Red apparently enhances ones metabolism, respiration rate, and blood pressure. In advertising, it brings text and images to the foreground and stimulates quick decisions – making it perfect for ‘Click Here’ online buttons. Often used to evoke erotic feelings: pouting red lips, long red nails, “the Lady in Red”. Red radiates energy, perfect for energy drinks, games, cars, items related to sports and high physical activity.

Of course marketers need to be careful ensure that they don’t inadvertently build brand associations with colours with negative connotation in cultures other than our own. Clearly this is critical for brand with future international ambitions, but equally important within the complexity of the “rainbow nation”. While black is often associated with mourning in ‘Western culture’ for instance, other cultures associate a whole range of colours with this particular emotion.

Colours are also, in my view, strongly associated with a specific generation. As a result, they age. Just think back to the sixties and Peter Max’s cosmic 60’s posters. Or perhaps for most of us, think of the return of pastels in the nineties. Given the intended longevity of our brands, we need to choose our colour pallets carefully, with timelessness perhaps more important than “trendy today”. If you would like to know what colours are going to be hot next year, check out the Copenhagen International Fashion Fair (CIFF) Summer 2011 tend forecast.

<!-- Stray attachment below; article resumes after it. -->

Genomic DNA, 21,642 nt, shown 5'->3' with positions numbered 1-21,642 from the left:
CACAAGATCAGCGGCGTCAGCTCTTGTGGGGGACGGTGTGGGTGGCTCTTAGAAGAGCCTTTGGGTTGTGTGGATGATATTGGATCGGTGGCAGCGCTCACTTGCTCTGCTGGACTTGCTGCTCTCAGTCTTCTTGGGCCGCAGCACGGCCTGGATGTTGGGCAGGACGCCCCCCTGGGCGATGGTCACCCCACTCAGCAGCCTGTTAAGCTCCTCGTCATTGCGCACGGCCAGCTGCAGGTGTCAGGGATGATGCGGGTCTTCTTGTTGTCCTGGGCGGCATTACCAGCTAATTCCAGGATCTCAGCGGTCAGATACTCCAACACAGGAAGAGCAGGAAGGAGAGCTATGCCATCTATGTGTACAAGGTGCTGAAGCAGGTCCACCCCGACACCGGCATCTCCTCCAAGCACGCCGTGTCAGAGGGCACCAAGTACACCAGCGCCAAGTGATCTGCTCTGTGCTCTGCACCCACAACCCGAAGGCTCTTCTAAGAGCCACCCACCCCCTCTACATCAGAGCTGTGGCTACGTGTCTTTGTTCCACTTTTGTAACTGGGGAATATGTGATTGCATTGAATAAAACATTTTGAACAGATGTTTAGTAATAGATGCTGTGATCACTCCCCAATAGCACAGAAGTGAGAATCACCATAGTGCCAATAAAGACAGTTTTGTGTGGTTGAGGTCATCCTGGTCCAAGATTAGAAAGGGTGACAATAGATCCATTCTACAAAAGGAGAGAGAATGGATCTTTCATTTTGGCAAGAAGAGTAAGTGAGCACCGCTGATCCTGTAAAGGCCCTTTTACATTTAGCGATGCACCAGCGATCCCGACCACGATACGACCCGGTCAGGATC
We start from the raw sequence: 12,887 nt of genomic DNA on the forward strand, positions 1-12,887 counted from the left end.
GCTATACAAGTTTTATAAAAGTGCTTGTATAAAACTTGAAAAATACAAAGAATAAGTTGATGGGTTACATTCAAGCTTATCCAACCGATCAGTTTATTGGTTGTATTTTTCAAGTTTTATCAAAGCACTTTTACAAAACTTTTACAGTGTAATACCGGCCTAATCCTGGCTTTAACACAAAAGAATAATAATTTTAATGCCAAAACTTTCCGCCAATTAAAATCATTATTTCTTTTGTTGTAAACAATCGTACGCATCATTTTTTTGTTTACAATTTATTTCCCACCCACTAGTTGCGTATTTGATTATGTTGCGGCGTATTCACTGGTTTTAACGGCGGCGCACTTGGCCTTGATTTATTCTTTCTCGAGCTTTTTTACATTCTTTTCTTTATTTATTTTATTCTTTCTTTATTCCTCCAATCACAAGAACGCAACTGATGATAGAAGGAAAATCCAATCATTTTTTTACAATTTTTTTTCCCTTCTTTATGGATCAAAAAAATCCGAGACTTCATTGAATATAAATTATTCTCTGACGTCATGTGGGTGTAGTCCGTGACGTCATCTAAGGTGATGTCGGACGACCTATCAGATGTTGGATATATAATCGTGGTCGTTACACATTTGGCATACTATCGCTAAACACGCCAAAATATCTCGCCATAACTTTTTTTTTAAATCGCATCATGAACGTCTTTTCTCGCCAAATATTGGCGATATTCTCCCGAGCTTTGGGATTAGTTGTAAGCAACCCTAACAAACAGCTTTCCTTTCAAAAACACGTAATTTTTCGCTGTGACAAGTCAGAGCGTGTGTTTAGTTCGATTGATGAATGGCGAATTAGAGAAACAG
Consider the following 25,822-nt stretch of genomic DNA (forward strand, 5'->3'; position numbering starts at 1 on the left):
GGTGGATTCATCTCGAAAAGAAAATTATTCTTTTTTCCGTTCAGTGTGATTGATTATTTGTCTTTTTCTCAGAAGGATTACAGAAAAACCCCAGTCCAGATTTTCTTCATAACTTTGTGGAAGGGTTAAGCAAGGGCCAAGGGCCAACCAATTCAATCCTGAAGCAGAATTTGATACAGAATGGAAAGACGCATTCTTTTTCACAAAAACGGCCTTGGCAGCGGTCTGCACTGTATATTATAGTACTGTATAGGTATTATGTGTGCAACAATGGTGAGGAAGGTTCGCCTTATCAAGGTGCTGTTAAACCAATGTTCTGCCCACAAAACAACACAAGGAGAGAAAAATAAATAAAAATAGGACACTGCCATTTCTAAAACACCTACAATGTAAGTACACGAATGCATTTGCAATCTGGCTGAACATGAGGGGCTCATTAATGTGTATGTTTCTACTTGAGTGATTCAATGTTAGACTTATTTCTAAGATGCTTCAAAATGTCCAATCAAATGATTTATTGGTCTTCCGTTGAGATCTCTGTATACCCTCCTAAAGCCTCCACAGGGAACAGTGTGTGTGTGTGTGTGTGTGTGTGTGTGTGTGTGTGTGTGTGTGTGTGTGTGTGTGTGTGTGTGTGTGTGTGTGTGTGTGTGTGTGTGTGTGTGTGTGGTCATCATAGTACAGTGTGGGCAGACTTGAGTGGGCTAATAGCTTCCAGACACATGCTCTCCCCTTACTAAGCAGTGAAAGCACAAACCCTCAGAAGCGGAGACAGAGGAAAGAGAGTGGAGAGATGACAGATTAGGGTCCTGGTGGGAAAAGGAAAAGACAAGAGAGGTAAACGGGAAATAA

From a marketing perspective, colours are also clearly competitive. Given that all your competitors have access to the same data on colour meanings and associations, there is all too often overlap in competitive corporates’ colours. A good brand design agency will naturally always conduct a comprehensive analysis of the spectrum of colours already used in a sector before recommending any change to a brand or corporate identity. That said, given that a number of significant brands were developed before “Corporate Identity” was properly considered, there are some sectors which have collectively relied too heavily on a narrow colour range. Newer brands appear to favour distinct differentiation as a more important attribute than those attributes already imbued in a colour. They can then, given sufficient marketing budget, own the colour and build its own associations in consumers’ minds. Again, think red, yellow and green.